Risk of cerebral vasopasm after subarachnoid hemorrhage reduced by statin therapy: A multivariate analysis of an institutional experience.

Journal Article (Journal Article)

OBJECT: Impairment of endothelial nitric oxide synthase (eNOS), endothelium-dependent relaxation, and cerebrovascular autoregulation all occur in vasospastic cerebral arteries following subarachnoid hemorrhage (SAH). The 3-hydroxy-3-methylglutaryl coenzyme A reductase inhibitors, or statins, both improve endothelial function and increase eNOS messenger RNA, protein, and enzymatic activity threefold. Increasing experimental evidence in animal models of SAH suggests that statins may ameliorate cerebral vasospasm. The authors hypothesized that patients chronically treated with statins would have a decreased risk of symptomatic vasospasm after SAH. METHODS: The authors retrospectively reviewed the charts of 115 patients with SAH who were consecutively admitted to the Neuroscience Intensive Care Unit of Duke University between 1998 and 2001. The independent association of statin therapy to symptomatic vasospasm was assessed using multivariate logistic regression analysis. Fifteen patients (13%) admitted with SAH were receiving statin therapy for at least 1 month before admission. Forty-nine patients (43%) experienced symptomatic vasospasm a mean of 5.8 +/- 3 days after onset of SAH. Current statin therapy on admission (odds ratio [OR] 0.09, 95% confidence interval [CI] 0.01-0.77) was independently associated with an 11-fold reduction in the risk of symptomatic vasospasm. Fisher Grade 3 SAH (OR 2.82, 95% CI 1.50-5.71) and rupture of anterior cerebral or internal carotid artery aneurysm (OR 3.77, 95% CI 1.29-10.91) were independently associated with an increased risk of symptomatic vasospasm. CONCLUSIONS: In this retrospective case series, patients who received statin therapy for at least 1 month demonstrated an 11-fold decrease in the risk of developing symptomatic vasospasm after SAH.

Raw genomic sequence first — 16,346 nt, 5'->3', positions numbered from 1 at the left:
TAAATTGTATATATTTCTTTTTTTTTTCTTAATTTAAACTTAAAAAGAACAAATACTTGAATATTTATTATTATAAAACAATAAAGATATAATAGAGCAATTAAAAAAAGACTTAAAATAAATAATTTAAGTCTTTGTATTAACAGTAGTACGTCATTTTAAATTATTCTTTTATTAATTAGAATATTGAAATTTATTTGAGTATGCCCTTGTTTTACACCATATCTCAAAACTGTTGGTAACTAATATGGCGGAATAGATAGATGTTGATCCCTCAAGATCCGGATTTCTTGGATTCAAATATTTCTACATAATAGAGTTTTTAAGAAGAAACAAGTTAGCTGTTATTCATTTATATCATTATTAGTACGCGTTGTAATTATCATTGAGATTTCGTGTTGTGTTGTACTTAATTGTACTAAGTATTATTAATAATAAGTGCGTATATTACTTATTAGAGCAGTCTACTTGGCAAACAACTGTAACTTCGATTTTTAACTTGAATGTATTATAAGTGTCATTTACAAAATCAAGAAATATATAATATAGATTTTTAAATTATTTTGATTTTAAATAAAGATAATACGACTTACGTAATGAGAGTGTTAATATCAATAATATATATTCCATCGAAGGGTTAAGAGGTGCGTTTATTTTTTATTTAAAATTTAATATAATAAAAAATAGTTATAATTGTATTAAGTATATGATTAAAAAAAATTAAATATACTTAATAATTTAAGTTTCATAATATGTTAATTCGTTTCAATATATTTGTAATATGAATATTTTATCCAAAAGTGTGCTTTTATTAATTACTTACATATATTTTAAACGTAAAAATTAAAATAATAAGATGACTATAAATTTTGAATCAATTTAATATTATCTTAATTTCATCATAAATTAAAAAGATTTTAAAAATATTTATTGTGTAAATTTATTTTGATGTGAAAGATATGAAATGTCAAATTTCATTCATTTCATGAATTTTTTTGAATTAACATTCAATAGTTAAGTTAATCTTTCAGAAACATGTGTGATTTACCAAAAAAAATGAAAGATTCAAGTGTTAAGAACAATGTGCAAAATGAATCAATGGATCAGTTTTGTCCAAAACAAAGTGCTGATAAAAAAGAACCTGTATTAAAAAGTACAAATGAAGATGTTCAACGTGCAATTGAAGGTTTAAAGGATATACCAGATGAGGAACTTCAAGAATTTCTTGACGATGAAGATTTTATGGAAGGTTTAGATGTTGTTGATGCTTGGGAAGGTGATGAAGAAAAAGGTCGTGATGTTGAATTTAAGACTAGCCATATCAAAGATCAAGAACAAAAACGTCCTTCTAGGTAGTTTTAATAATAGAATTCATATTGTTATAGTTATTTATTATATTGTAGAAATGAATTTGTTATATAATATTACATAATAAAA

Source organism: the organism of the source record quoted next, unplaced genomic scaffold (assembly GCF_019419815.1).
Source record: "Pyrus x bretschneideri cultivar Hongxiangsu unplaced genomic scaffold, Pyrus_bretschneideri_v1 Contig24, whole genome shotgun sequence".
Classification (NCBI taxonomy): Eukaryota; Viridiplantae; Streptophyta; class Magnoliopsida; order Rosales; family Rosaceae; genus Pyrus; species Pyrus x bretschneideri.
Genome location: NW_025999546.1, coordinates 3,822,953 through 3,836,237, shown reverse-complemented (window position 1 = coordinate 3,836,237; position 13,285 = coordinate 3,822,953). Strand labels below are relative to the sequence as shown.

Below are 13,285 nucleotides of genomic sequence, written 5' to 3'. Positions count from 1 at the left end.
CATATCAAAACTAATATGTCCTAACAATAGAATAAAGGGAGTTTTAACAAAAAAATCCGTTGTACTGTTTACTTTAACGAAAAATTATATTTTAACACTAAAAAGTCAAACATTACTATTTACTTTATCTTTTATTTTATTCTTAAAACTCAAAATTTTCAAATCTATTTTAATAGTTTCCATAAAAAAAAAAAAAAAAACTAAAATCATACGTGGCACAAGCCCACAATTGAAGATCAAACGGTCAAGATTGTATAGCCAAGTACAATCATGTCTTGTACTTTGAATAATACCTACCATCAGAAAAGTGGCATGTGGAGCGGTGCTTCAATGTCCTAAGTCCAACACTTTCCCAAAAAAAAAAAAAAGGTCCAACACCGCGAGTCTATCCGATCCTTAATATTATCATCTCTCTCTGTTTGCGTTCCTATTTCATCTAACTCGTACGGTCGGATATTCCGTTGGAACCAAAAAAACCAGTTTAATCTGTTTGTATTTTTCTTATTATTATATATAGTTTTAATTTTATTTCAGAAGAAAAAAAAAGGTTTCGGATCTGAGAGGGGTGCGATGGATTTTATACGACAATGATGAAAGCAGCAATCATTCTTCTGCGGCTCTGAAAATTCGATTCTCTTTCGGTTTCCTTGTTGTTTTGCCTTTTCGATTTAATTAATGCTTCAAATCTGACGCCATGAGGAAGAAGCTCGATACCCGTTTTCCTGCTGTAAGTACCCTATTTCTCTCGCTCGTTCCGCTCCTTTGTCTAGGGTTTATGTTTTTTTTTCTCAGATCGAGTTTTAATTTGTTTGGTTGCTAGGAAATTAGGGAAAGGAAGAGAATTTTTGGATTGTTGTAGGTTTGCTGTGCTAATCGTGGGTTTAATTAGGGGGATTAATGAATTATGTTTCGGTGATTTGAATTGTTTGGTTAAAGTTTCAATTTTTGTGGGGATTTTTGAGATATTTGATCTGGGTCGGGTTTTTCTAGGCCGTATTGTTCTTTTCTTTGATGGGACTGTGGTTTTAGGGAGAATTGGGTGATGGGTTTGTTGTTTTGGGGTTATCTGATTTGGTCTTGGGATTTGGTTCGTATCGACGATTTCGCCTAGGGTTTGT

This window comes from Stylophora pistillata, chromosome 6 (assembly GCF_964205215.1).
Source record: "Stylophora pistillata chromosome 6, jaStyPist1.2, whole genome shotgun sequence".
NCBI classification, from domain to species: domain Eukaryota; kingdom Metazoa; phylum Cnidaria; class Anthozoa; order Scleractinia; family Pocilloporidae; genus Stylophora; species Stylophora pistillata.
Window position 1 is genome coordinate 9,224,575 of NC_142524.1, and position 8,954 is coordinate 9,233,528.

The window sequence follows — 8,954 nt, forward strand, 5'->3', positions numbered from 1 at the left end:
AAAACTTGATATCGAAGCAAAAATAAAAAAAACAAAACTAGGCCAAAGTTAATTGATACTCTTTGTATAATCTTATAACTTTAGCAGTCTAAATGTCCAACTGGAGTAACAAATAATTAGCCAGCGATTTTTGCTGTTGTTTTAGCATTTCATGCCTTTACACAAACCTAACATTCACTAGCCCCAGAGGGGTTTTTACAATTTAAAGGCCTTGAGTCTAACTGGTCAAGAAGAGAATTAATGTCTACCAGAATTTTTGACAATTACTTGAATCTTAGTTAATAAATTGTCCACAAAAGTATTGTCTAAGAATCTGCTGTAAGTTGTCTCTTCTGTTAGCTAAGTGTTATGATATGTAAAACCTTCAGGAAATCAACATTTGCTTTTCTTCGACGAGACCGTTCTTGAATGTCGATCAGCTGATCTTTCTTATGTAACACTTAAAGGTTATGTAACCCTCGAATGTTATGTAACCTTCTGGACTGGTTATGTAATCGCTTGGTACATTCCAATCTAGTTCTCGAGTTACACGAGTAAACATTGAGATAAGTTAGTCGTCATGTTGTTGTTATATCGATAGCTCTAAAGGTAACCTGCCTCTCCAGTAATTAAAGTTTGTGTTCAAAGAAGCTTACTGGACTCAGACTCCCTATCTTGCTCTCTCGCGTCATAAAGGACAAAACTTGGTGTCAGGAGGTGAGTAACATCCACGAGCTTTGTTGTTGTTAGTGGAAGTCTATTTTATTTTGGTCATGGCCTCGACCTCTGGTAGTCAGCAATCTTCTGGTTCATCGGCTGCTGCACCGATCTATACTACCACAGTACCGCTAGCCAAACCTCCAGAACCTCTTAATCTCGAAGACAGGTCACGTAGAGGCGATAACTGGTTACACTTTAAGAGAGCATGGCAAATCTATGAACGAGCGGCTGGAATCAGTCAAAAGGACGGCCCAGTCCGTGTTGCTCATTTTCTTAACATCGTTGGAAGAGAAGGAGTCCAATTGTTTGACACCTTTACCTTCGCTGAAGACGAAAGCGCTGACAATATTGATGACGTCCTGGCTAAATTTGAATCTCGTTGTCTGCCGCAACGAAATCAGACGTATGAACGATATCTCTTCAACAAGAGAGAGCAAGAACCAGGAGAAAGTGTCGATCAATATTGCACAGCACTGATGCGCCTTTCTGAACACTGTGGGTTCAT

Full Text

Duke Authors

Cited Authors

  • McGirt, MJ; Blessing, R; Alexander, MJ; Nimjee, SM; Woodworth, GF; Friedman, AH; Graffagnino, C; Laskowitz, DT; Lynch, JR

Published Date

  • November 2006

Published In

Volume / Issue

  • 105 / 5

Start / End Page

  • 671 - 674

PubMed ID

  • 17121126

International Standard Serial Number (ISSN)

  • 0022-3085

Digital Object Identifier (DOI)

  • 10.3171/jns.2006.105.5.671


  • eng

Conference Location

  • United States